The Vorticons Trilogy was an immediate hit, and successfully recreated the Nintendo feel. Its success convinced Romero, Carmack, and Hall that they could strike out on their own with their own company; starting with Keen Dreams, an engine experiment developed for Softdisk which introduced a more powerful graphical capability, specifically a tilted perspective, and cartoony art style. The plot: Keen is captured in his sleep by the Dream Machine, a device controlled by the evil potato King Boobus of the dream world Vegetable Kingdom. Keen must defeat Boobus whilst freeing other children who have been captured.
The Keen reached its zenith in the two-part Goodbye Galaxy series followed, with Aliens Ate My Baby Sitter sandwiched in-between. Holed up in wintery Madison Wisconsin, the games were developed in a matter of months; Hall, Carmack, and Romero working around the clock to create three full length titles full of attractive vistas, humorous cartoon enemies, and a tuneful soundtrack, which combined to provide perfect platforming fun. Goodbye Galaxy charts Keen’s efforts to thwart the efforts of the mysteries Shikadi, who are attempting to destroy the galaxy with a diabolical Armageddon Machine. The first episode Secret of the Oracle was issued as shareware, with the concluding Armageddon Machine released following the development of Aliens Ate My Baby Sitter, which was released commercially.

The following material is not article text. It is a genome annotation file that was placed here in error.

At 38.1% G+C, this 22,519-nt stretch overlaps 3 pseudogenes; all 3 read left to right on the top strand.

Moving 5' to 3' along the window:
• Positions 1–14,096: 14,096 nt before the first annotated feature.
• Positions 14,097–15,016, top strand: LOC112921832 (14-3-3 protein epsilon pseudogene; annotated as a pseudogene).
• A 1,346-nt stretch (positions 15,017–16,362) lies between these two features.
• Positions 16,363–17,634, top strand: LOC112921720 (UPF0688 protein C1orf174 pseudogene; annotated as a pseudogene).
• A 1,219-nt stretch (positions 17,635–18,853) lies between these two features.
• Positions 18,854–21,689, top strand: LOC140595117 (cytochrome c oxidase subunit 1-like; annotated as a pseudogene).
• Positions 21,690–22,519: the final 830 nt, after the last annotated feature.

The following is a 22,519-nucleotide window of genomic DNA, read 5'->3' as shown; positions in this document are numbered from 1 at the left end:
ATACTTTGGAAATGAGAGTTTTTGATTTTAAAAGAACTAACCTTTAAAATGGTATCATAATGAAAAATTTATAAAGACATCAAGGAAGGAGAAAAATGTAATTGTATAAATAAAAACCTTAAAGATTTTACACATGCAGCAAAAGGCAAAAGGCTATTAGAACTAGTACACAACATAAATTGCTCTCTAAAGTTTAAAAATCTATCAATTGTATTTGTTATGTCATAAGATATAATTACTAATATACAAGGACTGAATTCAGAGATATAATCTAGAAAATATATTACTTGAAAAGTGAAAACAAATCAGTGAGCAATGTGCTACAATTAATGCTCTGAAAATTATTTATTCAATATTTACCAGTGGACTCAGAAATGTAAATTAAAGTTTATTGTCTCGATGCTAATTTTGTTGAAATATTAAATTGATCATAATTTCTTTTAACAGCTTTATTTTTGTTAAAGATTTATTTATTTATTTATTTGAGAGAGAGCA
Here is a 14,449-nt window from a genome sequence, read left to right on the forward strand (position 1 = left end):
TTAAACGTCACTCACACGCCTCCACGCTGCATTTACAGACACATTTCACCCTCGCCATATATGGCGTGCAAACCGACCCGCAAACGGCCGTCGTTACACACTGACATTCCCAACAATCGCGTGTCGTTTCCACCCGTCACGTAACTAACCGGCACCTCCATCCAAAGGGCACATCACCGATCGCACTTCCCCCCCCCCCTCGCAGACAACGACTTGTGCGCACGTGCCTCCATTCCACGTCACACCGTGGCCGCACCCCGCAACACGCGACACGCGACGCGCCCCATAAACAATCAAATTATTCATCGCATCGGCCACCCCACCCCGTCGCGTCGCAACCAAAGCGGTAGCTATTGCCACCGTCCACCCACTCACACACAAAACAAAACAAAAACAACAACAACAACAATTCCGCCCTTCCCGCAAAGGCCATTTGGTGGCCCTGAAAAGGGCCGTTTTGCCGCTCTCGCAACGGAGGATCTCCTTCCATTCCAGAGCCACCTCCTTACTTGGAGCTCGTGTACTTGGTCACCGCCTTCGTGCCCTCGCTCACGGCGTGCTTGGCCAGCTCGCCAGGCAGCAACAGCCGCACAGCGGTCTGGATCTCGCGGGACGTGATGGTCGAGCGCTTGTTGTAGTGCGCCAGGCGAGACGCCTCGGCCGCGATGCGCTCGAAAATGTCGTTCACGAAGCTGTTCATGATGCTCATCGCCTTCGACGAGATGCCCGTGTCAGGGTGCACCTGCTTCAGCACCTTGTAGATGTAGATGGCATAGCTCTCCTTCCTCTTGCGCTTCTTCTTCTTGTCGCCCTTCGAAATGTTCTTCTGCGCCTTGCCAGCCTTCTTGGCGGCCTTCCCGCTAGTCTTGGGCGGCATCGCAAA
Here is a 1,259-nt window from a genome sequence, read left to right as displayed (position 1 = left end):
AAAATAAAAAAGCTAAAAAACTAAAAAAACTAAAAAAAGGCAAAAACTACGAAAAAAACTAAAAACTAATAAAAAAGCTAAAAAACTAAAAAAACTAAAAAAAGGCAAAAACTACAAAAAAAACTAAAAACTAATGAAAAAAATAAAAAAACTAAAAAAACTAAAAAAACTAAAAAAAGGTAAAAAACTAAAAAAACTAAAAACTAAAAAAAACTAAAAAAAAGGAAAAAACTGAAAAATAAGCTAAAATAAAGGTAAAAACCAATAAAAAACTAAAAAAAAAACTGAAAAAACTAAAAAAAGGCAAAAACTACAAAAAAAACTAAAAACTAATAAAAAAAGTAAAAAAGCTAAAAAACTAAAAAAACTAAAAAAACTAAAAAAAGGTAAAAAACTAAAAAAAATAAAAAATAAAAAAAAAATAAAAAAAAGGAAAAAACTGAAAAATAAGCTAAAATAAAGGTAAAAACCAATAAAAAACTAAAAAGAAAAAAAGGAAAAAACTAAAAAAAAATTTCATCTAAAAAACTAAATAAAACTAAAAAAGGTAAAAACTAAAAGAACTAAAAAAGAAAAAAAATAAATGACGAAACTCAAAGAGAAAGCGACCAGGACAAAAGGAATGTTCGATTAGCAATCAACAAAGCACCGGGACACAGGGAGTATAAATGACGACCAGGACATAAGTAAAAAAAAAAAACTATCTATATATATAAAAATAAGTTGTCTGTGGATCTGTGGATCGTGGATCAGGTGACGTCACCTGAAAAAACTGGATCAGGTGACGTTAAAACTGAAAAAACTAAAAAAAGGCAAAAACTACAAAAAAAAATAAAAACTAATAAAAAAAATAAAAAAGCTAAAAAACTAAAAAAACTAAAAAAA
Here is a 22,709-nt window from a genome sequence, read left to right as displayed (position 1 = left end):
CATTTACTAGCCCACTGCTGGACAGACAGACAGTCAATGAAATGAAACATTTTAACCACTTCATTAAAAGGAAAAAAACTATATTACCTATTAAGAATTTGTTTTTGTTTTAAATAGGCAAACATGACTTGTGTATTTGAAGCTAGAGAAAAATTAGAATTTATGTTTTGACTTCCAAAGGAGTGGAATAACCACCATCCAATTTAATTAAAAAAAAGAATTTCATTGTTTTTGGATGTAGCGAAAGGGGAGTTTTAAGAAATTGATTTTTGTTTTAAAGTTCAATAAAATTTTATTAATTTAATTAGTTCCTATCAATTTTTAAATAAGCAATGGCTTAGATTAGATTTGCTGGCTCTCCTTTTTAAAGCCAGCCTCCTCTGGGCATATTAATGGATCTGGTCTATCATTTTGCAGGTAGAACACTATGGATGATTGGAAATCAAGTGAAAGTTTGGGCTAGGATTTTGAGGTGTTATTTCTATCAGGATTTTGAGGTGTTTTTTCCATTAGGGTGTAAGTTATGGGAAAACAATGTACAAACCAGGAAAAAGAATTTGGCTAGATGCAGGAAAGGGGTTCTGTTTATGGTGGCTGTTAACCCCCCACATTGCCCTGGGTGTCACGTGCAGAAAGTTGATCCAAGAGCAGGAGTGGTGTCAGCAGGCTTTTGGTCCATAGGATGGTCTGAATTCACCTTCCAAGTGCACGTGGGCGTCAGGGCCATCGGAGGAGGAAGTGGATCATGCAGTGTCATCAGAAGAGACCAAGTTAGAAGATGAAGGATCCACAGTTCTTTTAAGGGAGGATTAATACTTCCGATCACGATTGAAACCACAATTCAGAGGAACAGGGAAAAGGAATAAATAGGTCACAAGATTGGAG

Though not as financially successful as the Vorticons Trilogy, the Goodbye Galaxy games and are fondly remembered by fans and Hall alike. “I think the overall art design was cooler, though I have a definite place in my hear for the original Keen development…the tilted perspective made things look really cool, but the levels took longer to make,” Hall recalled.
According to David Kushner’s id biography Masters of Doom, the team partially blamed the poor sales on what they felt was a poor box, designed by a company that designed packages for Lipton Tea. Drawn by Ken Rieger, who also designed the box art for id’s Wolfenstein 3D Apogee’s Blake Stone: Planet Strike, it imagines Aliens ate My Babysitter as a classic 1950s B-Movie, much in the way that Hall originally conceived Keen as a pulp sci-fi action story.
In the aftermath of producing the second Keen trilogy, id began developing Wolfenstein 3D, and never returned to Keen. The promised follow-up series, The Universe is Toast, was never produced, which is a shame if what Tom Hall has stated as his intentions for the game – a Super Mario 64 style experience that would have pre-dated that revolutionary title – had come to pass. A Gameboy Color revival in the early 2000s was a pale imitation of Keen’s former glories.
A quarter century on from its release, a generation of middle aged gamers are now just as nostalgic for their childhood days playing Commander Keen as Tom Hall was for his childhood in the 1970s. Keen was the Mario of the early 90s PC generation. With the nostalgia factor in modern gaming more potent than ever however, perhaps one day soon, Keen might pick up his football helmet and pogo stick, and save the universe once more. “I do miss the good ol’ days of Keen,” Hall has stated. “I love the universe and the gameplay, and I’d love to make another chapter in the saga. We will see how the future unfolds.”